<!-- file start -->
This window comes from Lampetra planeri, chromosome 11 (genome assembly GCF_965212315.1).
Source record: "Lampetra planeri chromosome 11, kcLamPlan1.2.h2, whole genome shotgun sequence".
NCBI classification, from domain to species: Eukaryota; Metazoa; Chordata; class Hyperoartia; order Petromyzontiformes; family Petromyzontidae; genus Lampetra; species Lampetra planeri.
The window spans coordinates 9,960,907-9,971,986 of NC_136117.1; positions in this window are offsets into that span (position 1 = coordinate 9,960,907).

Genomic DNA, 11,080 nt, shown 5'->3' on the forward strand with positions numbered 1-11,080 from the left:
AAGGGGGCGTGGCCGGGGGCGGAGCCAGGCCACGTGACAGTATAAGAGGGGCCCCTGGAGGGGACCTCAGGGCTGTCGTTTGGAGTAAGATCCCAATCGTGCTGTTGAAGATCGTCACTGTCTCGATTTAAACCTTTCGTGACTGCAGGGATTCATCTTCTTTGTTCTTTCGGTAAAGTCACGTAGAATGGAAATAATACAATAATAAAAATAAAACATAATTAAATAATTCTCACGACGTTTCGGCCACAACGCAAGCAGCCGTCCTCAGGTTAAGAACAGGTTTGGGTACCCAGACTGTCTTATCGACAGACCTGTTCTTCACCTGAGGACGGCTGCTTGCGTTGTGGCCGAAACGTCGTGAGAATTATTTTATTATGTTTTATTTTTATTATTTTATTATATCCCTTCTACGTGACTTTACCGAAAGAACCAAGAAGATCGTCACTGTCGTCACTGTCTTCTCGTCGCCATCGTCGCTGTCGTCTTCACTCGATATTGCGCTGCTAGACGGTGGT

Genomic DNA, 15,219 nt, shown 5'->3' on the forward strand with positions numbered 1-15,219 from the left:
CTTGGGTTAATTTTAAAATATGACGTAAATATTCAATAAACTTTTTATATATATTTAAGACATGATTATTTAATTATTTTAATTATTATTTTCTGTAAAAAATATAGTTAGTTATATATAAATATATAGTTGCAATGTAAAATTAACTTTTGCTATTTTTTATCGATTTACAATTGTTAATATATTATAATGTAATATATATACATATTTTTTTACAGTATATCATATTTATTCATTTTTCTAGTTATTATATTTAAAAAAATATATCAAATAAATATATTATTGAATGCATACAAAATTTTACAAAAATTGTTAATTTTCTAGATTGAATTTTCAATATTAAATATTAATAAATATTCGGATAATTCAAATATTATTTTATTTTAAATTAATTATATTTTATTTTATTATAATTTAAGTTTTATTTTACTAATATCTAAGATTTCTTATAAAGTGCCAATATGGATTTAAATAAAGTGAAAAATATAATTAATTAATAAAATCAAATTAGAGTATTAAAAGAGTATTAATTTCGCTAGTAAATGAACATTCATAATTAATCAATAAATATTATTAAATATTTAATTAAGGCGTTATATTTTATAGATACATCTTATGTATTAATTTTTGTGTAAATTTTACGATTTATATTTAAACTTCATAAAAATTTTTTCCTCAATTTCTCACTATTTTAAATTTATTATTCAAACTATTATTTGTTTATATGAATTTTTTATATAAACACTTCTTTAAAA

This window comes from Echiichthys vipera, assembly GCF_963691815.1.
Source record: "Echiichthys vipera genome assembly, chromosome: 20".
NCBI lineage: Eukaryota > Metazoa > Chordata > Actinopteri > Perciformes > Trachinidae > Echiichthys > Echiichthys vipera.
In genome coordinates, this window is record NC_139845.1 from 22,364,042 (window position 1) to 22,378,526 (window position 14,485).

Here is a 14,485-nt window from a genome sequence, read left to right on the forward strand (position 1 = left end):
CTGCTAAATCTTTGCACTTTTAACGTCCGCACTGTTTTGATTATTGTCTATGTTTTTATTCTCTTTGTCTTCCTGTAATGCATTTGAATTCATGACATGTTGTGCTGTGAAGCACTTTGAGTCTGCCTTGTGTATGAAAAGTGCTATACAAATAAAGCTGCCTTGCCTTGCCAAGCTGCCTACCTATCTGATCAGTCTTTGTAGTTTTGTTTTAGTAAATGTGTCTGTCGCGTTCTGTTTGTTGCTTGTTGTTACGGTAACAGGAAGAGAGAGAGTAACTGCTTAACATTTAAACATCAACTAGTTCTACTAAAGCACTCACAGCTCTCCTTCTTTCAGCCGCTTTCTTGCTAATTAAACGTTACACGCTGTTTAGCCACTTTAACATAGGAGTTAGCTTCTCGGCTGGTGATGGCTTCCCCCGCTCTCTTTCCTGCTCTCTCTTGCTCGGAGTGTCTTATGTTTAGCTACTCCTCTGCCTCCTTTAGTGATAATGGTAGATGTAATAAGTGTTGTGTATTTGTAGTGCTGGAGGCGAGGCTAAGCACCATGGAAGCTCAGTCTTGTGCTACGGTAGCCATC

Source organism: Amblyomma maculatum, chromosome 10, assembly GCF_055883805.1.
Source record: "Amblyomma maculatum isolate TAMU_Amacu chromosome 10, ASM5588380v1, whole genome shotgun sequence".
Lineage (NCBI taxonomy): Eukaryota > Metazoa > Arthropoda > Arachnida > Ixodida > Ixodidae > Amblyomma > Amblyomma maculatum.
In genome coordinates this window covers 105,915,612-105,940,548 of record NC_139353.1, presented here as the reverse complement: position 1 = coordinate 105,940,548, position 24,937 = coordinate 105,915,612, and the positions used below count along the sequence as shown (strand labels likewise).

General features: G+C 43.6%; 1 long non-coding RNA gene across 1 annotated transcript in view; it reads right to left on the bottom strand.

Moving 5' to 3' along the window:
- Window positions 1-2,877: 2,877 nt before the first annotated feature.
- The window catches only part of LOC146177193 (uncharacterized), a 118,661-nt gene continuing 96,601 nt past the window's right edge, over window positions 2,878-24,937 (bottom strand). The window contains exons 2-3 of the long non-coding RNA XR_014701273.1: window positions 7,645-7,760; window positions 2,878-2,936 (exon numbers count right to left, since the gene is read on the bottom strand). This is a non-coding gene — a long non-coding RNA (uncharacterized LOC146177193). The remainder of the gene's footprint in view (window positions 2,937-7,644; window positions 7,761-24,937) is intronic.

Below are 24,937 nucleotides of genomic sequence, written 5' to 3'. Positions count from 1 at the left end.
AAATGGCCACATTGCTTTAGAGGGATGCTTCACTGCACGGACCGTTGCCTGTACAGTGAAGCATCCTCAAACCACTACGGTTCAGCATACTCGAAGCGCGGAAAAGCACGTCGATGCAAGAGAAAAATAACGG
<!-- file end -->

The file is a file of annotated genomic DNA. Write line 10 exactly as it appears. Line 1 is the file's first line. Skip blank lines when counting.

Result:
Source record: "Echiichthys vipera genome assembly, chromosome: 20".